Joint deportations to Guinea and Senegal:24/04/2013

For several weeks, Guinean and Senegalese people had been detained in Belgian closed centres. We heard a lot of testimonies during that detention period, both from the people concerned and from worried co-detainees.

It was not that difficult to see something was in the air: transfers, solidarity movements, nationalities being concentrated, systematic arrests at the Foreigners Office, etc. We were getting successive calls from all the centres for two weeks, reporting desperate situations and acts.

‘It is a plot organised by the Guinean government and the Belgian Foreigners Office against us’.
‘Undocumented or documented: still human beings’.
‘I don’t understand all these transfers, there must be a reason!’

The participants to the documented and undocumented migrants march had already sounded the alarm during their march across the country.

‘A man of Guinean origin detained in the Vottem centre tried to hang himself. He had taken all the precautions to succeed: he had blocked the camera and chosen a moment when nobody was there. A co-detainee passed by accident and could save him narrowly.’

‘At the centre in Bruges, one guy detained for a week is in an extremely altered psychological state. He was arrested at Charleroi airport on his way back from Greece where had had been spending four years. His co-detainees try to do their best to surround him. ‘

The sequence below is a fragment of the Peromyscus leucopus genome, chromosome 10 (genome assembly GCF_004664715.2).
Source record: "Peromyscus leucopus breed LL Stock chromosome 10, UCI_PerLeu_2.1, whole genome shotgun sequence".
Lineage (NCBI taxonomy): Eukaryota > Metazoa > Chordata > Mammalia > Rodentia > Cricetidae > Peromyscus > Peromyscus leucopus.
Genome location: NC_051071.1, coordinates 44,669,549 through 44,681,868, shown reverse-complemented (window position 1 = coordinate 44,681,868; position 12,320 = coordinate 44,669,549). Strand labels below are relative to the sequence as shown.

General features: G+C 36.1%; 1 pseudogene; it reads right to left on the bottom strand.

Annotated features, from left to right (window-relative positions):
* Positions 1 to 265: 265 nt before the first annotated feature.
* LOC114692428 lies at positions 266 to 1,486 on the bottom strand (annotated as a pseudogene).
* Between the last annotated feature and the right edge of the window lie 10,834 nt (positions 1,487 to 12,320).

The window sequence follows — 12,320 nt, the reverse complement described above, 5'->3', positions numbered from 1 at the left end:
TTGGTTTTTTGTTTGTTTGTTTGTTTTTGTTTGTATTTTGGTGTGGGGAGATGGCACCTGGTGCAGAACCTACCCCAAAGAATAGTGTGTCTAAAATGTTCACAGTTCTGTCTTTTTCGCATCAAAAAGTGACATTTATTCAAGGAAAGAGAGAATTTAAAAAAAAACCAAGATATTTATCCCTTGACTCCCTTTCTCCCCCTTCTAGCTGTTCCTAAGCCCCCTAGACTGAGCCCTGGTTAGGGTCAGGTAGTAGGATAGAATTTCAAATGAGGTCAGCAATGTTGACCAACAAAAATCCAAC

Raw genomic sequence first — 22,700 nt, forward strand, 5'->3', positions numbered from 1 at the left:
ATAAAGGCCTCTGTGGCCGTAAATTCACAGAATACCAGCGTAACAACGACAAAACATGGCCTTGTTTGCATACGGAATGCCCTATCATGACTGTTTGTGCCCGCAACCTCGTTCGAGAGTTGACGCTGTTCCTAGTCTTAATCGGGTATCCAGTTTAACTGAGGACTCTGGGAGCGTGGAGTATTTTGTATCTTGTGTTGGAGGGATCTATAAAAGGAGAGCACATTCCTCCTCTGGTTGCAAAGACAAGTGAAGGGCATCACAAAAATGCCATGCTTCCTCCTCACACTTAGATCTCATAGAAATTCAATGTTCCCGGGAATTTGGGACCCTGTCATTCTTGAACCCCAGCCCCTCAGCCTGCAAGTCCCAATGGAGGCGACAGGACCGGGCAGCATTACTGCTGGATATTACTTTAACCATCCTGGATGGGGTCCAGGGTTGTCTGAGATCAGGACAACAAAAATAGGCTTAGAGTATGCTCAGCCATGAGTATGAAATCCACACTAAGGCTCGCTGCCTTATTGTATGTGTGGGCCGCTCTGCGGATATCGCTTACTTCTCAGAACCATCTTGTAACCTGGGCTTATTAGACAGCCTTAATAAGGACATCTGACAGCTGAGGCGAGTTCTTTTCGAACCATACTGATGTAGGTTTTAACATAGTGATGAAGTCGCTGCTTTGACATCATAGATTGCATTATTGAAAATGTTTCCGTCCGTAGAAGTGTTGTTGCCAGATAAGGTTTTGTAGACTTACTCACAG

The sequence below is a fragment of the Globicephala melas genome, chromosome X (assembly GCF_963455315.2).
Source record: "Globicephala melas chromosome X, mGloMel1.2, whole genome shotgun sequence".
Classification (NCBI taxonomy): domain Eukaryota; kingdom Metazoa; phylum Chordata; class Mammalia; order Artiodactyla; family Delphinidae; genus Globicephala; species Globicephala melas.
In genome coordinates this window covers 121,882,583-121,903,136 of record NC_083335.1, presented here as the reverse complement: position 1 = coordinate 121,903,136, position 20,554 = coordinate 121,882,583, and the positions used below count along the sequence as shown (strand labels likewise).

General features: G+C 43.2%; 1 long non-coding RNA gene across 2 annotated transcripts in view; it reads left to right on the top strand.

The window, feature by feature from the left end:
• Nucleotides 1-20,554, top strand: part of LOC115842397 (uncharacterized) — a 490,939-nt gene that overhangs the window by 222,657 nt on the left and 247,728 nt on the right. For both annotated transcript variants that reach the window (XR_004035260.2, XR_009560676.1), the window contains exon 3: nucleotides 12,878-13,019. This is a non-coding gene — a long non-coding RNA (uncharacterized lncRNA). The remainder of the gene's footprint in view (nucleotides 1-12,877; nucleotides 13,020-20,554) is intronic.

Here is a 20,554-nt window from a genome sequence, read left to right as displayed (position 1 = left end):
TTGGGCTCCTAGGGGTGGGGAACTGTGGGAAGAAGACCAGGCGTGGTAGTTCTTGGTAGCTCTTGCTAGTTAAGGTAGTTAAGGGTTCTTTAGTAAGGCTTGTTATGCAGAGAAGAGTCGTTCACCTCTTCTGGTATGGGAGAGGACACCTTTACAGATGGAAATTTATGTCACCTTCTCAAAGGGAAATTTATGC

Faced with this situation, many worried and tried to alert the NGOs concerned. Only a few answered, expressing their doubts on the information, and firstly requiring that it’d be confirmed.

The detainees concerned were desperate and angry not to be listened to. It was a collective distress call that just a few were willing to answer.

18 people started a hunger strike at the 127bis closed centre:
‘It is the only way for us to fight’
‘Documented or undocumented: we are all human beings’
‘We need help from the outside to continue our fight’

The Guinean community of Brussels demonstrated in front of the 127bis closed centre to oppose this discrimination, closed centres and deportations in general. One could feel the tension inside the centre and the police called for calm several times, for fear of destruction inside.

Progressively, Guinean and Senegalese people are being brought on April 21st, 22nd and 23rd from the different Belgian closed centres to the one of Steenokkerzeel and to le Caricole. It is co-detainees who felt something was wrong, that this was not going to be a ‘single’ deportation.

‘Several mini-vans bring dozens of detainees from the different centres to the 127bis centre in order to plan their deportation from the military aiport in Melsbroeck’ said some prisoners.

Transfers are sometimes extremely violent:

‘A Guinean man in Vottem refused his transfer: a nurse gave him an injection, he was handcuffed, scotch-taped on a wheelchair, they put a helmet over his head, and he was brought to the Caricole centre. They put him in an isolation cell until his deportation. The eyewitness of this violence also got deported and we are still without news from him.’